Monday, September 12, 2011

In Remembrance

I spent the morning today in Central Park thinking about 9/11. This morning's weather reminded me very much of the weather of that day. Vibrant and clear with a crispness in the air signaling the end of summer and the beginning of fall; a perfect September day. Far off in the background I could hear the melancholy tones of bag pipers playing a tribute to those who died. Their somber tones were a sad complement to the feeling of lost that I was experiencing. I felt an overwhelming sense of loss that day. I love my city, New York, very much and felt her pain that day as if I was the one who had suffered a painful and serious injury. Even though I was not close to anybody who died in the attack, I continued to experience a profound sense of loss for weeks, if not months, after the attack. There were constant reminders. Foremost, was the profound change in the city skyline. No longer was downtown dominated by the icon of the Twin Towers. Where once they proudly stood, there was nothing but a gaping hole, the skyline, once a beautiful smile, now permanently marred by the loss of its two front teeth. Then there were the missing person posters with the question "Have you seen this person" written over a photograph of a person missing in the attacks. These posters appeared all over the city, on lampposts, mailboxes and temporary kiosks erected for that purpose. And the photographs on them, typically of a person smiling at the camera often with a child or pet in their arms, gave a very human face to the tragedy we experienced. The victims were not just numbers but were real people that stared out at us from these posters imploring us to find and return them to their families. The hope, but really the despair, expressed in these posters was palpable, and I couldn't but help but think of the families who posted these signs and the all-consuming and always present anguish they were experiencing of not knowing whether a person they loved had perished that day. There were other images that I'll never forget as well. The men and women emerging ghoul like from the mist of the fallen Towers their clothes, hair and faces covered with a fine dusting of soot most with rivulets of blood spreading down their faces like slow trickles of water, not running, but walking heads down in anguished defeat. And then there was the smell. Acrid and vulgar, the smell of loss and destruction. It lingered over the city for many months, an ever present and inescapable reminder of the events of that day.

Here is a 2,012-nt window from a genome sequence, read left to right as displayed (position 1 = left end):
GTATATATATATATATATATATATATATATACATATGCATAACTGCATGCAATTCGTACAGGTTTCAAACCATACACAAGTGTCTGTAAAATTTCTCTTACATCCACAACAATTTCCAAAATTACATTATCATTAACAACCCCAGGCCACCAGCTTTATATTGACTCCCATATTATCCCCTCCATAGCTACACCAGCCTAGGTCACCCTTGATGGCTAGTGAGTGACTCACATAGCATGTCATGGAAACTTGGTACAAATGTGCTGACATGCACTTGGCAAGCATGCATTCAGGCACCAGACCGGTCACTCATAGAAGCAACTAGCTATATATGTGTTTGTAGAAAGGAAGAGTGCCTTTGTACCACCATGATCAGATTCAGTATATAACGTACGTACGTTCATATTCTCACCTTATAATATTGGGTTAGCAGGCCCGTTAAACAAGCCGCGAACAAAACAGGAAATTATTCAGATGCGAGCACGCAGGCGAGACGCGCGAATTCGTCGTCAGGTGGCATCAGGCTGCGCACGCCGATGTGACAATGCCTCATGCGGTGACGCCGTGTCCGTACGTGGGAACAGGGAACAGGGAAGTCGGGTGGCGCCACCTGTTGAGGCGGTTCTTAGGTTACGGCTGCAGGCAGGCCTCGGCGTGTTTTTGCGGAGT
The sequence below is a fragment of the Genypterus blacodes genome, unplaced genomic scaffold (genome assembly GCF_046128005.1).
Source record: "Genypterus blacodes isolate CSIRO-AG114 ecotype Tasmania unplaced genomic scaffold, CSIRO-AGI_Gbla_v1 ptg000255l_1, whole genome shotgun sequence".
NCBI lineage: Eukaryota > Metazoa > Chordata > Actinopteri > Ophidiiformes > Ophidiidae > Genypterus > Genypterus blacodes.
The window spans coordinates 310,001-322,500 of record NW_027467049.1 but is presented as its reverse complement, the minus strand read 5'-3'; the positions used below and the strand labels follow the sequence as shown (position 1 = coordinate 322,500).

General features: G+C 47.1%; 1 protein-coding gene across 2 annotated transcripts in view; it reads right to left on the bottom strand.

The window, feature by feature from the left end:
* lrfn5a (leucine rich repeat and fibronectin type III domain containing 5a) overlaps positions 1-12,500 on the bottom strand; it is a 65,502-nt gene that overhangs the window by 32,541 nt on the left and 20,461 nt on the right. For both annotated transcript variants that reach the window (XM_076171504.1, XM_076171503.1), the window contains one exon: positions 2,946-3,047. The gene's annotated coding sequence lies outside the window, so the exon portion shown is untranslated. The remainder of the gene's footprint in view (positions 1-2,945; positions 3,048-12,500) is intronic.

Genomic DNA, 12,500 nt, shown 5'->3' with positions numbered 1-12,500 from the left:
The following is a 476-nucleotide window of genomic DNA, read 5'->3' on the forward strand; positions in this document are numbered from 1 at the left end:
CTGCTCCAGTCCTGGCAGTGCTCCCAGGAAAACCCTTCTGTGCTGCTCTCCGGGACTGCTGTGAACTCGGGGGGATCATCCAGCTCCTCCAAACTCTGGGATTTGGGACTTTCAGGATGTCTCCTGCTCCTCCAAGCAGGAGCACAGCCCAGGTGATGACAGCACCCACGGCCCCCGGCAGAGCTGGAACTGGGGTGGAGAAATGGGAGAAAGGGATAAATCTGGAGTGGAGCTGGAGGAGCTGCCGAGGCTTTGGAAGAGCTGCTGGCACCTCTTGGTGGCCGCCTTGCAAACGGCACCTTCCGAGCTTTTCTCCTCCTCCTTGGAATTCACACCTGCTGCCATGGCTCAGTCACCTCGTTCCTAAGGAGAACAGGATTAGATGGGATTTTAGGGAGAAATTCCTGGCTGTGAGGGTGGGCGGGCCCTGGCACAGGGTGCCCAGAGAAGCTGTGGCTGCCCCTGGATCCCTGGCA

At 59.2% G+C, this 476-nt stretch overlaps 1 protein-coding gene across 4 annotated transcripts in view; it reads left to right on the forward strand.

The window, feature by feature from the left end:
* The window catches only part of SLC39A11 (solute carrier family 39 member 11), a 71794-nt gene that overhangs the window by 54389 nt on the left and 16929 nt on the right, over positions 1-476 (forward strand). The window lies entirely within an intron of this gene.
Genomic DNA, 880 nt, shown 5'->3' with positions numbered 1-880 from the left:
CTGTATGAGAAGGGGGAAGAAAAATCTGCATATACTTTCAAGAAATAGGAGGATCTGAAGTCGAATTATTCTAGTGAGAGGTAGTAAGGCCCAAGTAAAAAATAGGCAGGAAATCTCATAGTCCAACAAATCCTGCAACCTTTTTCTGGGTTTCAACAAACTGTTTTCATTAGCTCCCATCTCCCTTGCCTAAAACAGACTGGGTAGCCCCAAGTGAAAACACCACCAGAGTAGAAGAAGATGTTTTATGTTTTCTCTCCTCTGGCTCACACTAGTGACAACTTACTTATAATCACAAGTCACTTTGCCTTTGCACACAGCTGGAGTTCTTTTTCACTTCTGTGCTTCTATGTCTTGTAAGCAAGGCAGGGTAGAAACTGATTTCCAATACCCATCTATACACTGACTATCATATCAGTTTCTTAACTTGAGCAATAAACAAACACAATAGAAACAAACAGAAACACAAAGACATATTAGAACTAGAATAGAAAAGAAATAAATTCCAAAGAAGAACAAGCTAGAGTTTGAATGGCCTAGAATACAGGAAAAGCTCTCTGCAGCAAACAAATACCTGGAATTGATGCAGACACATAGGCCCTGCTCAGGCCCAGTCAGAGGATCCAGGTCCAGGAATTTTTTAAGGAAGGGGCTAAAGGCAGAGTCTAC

The city became very quiet the weeks following 9/11. Horns did not honk, once boisterous and loud voices were now replaced with muted and hushed whispers. Bus rides, typically a cacophony of conversations and cell phone calls, became eerily quiet. It was clear; we were a city in morning. Morning the people who worked in the Towers and died in the attack, morning the brave policeman, fireman and other first responders who selflessly sacrificed their lives to help others, morning all those who lost somebody they loved, and morning our lost as a country of our sense of safety and security. Our lives had been forever changed that day.

Our spirit had been tested that day by a horrible evil but through our courage and sheer will our city and country came together as a community and demonstrated to our friends and enemies alike our resolve to emerge from this tragedy better, stronger and wiser. Yet despite this, it is only appropriate that we set aside some time today to reflect on the events of September 11, 2001 and to offer our condolences to all those who suffered a loss on that day.

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